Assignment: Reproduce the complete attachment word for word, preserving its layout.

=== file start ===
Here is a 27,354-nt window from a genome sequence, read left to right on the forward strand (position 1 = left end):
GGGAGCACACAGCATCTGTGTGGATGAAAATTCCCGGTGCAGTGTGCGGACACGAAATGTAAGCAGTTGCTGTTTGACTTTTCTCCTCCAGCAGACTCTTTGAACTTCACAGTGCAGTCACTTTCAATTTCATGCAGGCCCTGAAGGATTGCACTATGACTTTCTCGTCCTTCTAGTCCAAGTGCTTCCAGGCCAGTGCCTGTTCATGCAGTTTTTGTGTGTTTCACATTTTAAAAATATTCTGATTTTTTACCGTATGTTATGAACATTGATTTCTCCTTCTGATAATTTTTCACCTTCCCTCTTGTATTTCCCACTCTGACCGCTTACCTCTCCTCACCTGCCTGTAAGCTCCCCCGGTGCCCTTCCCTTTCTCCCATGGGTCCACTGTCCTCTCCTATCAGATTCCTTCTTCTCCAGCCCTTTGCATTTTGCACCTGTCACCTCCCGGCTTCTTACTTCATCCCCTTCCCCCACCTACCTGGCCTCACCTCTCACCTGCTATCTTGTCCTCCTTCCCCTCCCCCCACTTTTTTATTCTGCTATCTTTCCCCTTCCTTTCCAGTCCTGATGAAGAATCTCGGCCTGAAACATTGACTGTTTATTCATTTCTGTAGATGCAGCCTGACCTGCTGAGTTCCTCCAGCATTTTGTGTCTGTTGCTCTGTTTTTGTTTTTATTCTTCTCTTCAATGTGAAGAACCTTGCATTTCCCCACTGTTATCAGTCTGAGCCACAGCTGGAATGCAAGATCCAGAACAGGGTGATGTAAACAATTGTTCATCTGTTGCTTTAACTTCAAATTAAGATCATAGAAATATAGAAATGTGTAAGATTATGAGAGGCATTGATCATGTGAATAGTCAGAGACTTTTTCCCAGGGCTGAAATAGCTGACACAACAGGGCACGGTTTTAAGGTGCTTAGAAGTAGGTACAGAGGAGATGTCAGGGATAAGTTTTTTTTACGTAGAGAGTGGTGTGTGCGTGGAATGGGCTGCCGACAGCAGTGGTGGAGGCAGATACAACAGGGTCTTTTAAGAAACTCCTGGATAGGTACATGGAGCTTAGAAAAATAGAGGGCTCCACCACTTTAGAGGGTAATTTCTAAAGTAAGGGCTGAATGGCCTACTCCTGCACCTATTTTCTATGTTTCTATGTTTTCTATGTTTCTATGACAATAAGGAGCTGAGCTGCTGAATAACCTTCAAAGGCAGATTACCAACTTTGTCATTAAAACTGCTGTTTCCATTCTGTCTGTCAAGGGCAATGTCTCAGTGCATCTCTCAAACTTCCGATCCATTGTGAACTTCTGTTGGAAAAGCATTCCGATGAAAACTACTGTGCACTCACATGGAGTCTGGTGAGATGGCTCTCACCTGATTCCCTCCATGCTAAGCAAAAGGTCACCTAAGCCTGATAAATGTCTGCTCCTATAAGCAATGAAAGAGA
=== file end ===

Here is a 27,354-nt window from a genome sequence, read left to right on the forward strand (position 1 = left end):
GGGAGCACACAGCATCTGTGTGGATGAAAATTCCCGGTGCAGTGTGCGGACACGAAATGTAAGCAGTTGCTGTTTGACTTTTCTCCTCCAGCAGACTCTTTGAACTTCACAGTGCAGTCACTTTCAATTTCATGCAGGCCCTGAAGGATTGCACTATGACTTTCTCGTCCTTCTAGTCCAAGTGCTTCCAGGCCAGTGCCTGTTCATGCAGTTTTTGTGTGTTTCACATTTTAAAAATATTCTGATTTTTTACCGTATGTTATGAACATTGATTTCTCCTTCTGATAATTTTTCACCTTCCCTCTTGTATTTCCCACTCTGACCGCTTACCTCTCCTCACCTGCCTGTAAGCTCCCCCGGTGCCCTTCCCTTTCTCCCATGGGTCCACTGTCCTCTCCTATCAGATTCCTTCTTCTCCAGCCCTTTGCATTTTGCACCTGTCACCTCCCGGCTTCTTACTTCATCCCCTTCCCCCACCTACCTGGCCTCACCTCTCACCTGCTATCTTGTCCTCCTTCCCCTCCCCCCACTTTTTTATTCTGCTATCTTTCCCCTTCCTTTCCAGTCCTGATGAAGAATCTCGGCCTGAAACATTGACTGTTTATTCATTTCTGTAGATGCAGCCTGACCTGCTGAGTTCCTCCAGCATTTTGTGTCTGTTGCTCTGTTTTTGTTTTTATTCTTCTCTTCAATGTGAAGAACCTTGCATTTCCCCACTGTTATCAGTCTGAGCCACAGCTGGAATGCAAGATCCAGAACAGGGTGATGTAAACAATTGTTCATCTGTTGCTTTAACTTCAAATTAAGATCATAGAAATATAGAAATGTGTAAGATTATGAGAGGCATTGATCATGTGAATAGTCAGAGACTTTTTCCCAGGGCTGAAATAGCTGACACAACAGGGCACGGTTTTAAGGTGCTTAGAAGTAGGTACAGAGGAGATGTCAGGGATAAGTTTTTTTTACGTAGAGAGTGGTGTGTGCGTGGAATGGGCTGCCGACAGCAGTGGTGGAGGCAGATACAACAGGGTCTTTTAAGAAACTCCTGGATAGGTACATGGAGCTTAGAAAAATAGAGGGCTCCACCACTTTAGAGGGTAATTTCTAAAGTAAGGGCTGAATGGCCTACTCCTGCACCTATTTTCTATGTTTCTATGTTTTCTATGTTTCTATGACAATAAGGAGCTGAGCTGCTGAATAACCTTCAAAGGCAGATTACCAACTTTGTCATTAAAACTGCTGTTTCCATTCTGTCTGTCAAGGGCAATGTCTCAGTGCATCTCTCAAACTTCCGATCCATTGTGAACTTCTGTTGGAAAAGCATTCCGATGAAAACTACTGTGCACTCACATGGAGTCTGGTGAGATGGCTCTCACCTGATTCCCTCCATGCTAAGCAAAAGGTCACCTAAGCCTGATAAATGTCTGCTCCTATAAGCAATGAAAGAGA